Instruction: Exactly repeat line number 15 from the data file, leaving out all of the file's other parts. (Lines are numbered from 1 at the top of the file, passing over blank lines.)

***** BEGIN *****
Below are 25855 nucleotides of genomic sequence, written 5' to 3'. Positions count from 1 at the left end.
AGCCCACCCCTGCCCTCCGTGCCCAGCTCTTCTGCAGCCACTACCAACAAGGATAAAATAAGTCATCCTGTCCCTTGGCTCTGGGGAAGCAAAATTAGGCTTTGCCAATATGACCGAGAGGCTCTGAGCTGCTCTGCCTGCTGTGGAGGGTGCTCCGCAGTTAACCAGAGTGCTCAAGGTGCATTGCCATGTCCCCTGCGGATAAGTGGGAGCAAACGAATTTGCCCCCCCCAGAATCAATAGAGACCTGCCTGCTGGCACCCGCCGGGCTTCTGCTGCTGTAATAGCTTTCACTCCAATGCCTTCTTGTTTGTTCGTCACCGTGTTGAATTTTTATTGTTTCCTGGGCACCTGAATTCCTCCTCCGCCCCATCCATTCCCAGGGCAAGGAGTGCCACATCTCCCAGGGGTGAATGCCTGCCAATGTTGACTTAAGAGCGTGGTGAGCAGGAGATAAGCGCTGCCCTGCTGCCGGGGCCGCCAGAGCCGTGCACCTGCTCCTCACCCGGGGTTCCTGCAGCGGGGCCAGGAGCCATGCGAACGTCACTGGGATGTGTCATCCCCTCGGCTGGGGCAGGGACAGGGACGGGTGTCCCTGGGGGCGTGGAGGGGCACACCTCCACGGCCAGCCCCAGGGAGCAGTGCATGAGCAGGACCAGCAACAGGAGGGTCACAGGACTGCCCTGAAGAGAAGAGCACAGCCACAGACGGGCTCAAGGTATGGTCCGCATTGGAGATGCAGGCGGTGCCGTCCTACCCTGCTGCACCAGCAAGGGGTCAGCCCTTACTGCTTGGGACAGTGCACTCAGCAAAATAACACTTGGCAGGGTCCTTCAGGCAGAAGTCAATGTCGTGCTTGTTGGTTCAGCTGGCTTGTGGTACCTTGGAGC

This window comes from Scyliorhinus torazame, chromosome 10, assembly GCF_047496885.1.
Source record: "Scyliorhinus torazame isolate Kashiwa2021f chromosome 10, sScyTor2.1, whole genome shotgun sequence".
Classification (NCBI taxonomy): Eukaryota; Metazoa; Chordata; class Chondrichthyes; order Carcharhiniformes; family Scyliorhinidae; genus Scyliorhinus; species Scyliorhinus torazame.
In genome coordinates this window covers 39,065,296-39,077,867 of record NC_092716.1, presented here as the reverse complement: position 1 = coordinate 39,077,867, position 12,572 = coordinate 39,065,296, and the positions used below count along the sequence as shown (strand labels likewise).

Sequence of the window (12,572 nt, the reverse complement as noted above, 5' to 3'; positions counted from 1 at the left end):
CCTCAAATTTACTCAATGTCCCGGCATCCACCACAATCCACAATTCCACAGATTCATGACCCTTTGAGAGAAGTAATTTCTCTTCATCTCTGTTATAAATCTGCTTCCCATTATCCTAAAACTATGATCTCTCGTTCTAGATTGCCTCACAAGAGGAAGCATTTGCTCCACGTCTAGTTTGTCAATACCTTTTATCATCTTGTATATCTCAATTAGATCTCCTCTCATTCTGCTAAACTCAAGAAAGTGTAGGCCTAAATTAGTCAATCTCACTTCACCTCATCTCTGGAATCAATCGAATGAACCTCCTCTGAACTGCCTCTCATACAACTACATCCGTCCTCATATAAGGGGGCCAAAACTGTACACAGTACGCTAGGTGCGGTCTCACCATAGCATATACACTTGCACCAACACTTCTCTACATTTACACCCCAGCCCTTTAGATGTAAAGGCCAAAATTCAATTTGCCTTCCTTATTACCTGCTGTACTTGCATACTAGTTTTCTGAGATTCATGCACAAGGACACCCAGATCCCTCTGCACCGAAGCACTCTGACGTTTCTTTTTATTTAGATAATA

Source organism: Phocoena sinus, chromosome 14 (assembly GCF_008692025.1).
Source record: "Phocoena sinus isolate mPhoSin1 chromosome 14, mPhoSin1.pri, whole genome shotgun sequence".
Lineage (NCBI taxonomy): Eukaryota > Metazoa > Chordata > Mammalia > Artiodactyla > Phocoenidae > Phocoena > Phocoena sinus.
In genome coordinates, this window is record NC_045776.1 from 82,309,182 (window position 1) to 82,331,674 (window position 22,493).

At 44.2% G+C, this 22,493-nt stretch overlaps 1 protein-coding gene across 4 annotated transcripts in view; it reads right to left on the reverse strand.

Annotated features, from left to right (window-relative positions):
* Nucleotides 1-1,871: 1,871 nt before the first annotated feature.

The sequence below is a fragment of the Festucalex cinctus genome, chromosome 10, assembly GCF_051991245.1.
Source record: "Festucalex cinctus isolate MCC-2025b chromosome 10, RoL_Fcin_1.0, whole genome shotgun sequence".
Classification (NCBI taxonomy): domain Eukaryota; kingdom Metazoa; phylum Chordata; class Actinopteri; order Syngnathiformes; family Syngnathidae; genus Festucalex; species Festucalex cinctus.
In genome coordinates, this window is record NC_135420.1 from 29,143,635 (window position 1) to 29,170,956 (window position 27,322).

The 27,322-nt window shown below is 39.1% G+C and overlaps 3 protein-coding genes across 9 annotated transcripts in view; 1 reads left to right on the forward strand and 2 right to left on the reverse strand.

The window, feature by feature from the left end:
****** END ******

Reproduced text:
* Nucleotides 1-1,871: 1,871 nt before the first annotated feature.